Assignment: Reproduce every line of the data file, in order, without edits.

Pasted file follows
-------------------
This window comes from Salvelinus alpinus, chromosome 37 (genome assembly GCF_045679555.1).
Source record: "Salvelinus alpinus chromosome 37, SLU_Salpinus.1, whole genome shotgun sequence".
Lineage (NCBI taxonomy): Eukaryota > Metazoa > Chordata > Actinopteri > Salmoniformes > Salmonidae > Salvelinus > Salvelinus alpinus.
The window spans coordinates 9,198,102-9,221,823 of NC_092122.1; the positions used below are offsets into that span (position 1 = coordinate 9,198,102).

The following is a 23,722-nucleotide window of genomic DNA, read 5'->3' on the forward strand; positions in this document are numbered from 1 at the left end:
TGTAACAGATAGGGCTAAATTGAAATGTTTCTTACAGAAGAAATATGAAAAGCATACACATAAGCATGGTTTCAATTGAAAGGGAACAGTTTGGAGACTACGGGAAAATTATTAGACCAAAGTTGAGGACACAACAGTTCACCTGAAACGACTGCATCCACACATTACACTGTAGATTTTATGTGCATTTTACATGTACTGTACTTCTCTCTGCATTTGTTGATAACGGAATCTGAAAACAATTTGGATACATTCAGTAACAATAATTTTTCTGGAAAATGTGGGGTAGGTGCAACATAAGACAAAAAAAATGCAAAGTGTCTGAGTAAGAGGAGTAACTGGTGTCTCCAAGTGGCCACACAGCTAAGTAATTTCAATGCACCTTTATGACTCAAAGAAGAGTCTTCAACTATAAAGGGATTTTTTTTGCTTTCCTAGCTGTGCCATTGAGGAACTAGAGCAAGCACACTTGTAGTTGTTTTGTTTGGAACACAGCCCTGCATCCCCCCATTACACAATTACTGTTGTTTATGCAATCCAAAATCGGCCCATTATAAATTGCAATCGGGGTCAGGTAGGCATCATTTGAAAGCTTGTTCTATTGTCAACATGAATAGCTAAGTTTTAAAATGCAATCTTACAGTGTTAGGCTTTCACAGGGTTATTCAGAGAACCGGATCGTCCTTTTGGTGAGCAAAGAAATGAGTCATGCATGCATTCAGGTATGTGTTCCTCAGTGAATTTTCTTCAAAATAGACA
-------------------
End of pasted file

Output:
This window comes from Salvelinus alpinus, chromosome 37 (genome assembly GCF_045679555.1).
Source record: "Salvelinus alpinus chromosome 37, SLU_Salpinus.1, whole genome shotgun sequence".
Lineage (NCBI taxonomy): Eukaryota > Metazoa > Chordata > Actinopteri > Salmoniformes > Salmonidae > Salvelinus > Salvelinus alpinus.
The window spans coordinates 9,198,102-9,221,823 of NC_092122.1; the positions used below are offsets into that span (position 1 = coordinate 9,198,102).

The following is a 23,722-nucleotide window of genomic DNA, read 5'->3' on the forward strand; positions in this document are numbered from 1 at the left end:
TGTAACAGATAGGGCTAAATTGAAATGTTTCTTACAGAAGAAATATGAAAAGCATACACATAAGCATGGTTTCAATTGAAAGGGAACAGTTTGGAGACTACGGGAAAATTATTAGACCAAAGTTGAGGACACAACAGTTCACCTGAAACGACTGCATCCACACATTACACTGTAGATTTTATGTGCATTTTACATGTACTGTACTTCTCTCTGCATTTGTTGATAACGGAATCTGAAAACAATTTGGATACATTCAGTAACAATAATTTTTCTGGAAAATGTGGGGTAGGTGCAACATAAGACAAAAAAAATGCAAAGTGTCTGAGTAAGAGGAGTAACTGGTGTCTCCAAGTGGCCACACAGCTAAGTAATTTCAATGCACCTTTATGACTCAAAGAAGAGTCTTCAACTATAAAGGGATTTTTTTTGCTTTCCTAGCTGTGCCATTGAGGAACTAGAGCAAGCACACTTGTAGTTGTTTTGTTTGGAACACAGCCCTGCATCCCCCCATTACACAATTACTGTTGTTTATGCAATCCAAAATCGGCCCATTATAAATTGCAATCGGGGTCAGGTAGGCATCATTTGAAAGCTTGTTCTATTGTCAACATGAATAGCTAAGTTTTAAAATGCAATCTTACAGTGTTAGGCTTTCACAGGGTTATTCAGAGAACCGGATCGTCCTTTTGGTGAGCAAAGAAATGAGTCATGCATGCATTCAGGTATGTGTTCCTCAGTGAATTTTCTTCAAAATAGACA